I love code that has a bit of a wow factor. I was known as a “cowboy” at my last job because of it. The fact is, code that “just works” is generally much easier to use than code that you have to figure out what it’s doing underneath. I’ve covered faking dynamic code before, but what about really generating code at runtime? A lot of people do a quick Google and come up with BCEL, just like I originally did (a few years ago that is). However I’ve found Object Web’s ASM API to be much much easier to work with (not to mention much faster and light weight). It is divided into several modules depending how much support you want from the API. At it’s bare minimum it provides all you need to dynamically generate basic class byte-codes at runtime (potentially directly into a ClassLoader, no file needed).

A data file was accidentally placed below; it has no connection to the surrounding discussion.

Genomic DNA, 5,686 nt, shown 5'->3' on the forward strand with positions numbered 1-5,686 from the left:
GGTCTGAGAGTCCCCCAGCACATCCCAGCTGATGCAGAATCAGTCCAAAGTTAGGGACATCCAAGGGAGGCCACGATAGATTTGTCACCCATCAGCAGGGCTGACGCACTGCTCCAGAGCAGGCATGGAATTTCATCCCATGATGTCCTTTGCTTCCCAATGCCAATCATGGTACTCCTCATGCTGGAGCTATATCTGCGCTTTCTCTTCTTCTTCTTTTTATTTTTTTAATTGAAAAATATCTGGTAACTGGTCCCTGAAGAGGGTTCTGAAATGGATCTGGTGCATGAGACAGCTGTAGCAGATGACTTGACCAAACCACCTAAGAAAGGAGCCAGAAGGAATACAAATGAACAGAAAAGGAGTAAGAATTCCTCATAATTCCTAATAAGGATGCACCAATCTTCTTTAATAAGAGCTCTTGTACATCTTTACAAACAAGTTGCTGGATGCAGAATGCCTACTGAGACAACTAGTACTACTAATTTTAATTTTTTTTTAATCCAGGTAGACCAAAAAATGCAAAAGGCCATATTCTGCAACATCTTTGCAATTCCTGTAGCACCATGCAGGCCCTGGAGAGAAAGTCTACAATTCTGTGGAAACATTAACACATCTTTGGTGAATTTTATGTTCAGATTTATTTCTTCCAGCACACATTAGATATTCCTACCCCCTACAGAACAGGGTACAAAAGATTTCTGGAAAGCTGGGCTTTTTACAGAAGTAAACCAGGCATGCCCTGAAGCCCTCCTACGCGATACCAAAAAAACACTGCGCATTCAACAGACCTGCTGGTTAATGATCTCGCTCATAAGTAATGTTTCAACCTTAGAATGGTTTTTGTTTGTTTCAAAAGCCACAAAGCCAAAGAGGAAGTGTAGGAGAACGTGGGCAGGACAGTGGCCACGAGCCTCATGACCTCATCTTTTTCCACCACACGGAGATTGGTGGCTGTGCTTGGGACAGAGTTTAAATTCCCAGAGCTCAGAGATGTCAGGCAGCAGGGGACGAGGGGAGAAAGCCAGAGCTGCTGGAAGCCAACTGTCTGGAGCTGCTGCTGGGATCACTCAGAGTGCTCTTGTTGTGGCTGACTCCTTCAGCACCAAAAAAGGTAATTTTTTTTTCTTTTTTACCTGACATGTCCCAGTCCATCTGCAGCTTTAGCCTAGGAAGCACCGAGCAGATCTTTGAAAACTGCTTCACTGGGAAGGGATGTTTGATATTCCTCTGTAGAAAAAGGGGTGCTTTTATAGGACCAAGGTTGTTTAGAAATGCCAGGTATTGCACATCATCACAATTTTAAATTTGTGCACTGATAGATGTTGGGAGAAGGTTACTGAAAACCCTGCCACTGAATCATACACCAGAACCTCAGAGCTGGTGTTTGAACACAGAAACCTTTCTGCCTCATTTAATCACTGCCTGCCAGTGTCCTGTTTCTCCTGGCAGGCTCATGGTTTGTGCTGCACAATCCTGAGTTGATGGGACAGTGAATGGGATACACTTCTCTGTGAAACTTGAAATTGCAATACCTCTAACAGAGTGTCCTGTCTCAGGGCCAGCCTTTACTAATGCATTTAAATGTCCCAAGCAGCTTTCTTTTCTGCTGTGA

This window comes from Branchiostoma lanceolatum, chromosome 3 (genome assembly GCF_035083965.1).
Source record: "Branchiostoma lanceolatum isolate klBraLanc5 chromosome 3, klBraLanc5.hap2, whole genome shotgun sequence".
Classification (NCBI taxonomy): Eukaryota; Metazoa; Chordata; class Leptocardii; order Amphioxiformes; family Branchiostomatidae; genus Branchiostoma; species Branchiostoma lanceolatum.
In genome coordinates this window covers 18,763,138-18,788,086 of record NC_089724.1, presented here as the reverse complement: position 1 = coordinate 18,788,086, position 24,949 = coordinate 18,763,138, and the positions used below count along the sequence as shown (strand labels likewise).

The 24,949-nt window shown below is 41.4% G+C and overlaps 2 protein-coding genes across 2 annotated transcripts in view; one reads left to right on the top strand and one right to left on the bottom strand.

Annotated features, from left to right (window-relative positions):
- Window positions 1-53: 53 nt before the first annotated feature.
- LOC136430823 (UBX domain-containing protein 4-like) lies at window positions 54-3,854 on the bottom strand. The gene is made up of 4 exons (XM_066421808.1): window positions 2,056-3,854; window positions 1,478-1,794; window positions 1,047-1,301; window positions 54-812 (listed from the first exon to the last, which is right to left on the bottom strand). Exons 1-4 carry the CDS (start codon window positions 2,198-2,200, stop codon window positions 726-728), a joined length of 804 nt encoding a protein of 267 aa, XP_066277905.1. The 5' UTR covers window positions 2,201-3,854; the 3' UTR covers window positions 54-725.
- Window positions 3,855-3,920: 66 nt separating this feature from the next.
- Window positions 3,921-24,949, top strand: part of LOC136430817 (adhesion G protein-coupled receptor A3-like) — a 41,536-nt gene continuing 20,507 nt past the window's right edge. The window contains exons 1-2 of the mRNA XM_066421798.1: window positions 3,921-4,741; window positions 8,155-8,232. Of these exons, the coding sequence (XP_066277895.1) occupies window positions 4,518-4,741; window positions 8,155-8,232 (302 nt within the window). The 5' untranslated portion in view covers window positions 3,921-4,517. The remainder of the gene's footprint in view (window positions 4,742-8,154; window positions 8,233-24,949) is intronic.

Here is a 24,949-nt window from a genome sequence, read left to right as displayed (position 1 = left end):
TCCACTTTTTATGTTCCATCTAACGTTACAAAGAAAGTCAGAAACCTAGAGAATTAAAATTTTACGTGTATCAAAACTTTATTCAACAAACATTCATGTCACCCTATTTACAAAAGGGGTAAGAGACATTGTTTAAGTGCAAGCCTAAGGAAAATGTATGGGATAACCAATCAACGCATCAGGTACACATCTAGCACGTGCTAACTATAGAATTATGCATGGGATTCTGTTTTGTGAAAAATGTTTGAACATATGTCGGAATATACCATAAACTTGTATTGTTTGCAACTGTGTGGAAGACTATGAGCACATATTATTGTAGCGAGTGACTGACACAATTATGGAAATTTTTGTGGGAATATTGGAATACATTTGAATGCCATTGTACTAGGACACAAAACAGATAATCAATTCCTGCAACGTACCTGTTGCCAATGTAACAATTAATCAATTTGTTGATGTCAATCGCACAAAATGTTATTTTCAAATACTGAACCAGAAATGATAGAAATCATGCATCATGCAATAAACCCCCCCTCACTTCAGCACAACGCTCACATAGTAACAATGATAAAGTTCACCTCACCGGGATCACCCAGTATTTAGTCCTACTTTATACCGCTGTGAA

Another way (much easier) to engineer byte-codes at runtime is to use BeanShell. For those who don’t know BeanShell, it’s a lovely little scripting lanuage for Java that can interprate Java source-code with no modifications (to BeanShell or the source code). It can also be dynamically typed, treat getters and setters (Beans methods) as variables, and a whole host of other scripting lovelies. BeanShell uses ASM to expose any class coded in BeanShell to the host application via Class.forName or ClassLoader.loadClass. Thats right, it actually turns it into a Java class. This is not as fast as engineering the entire byte-code yourself, but it’s a lot easier.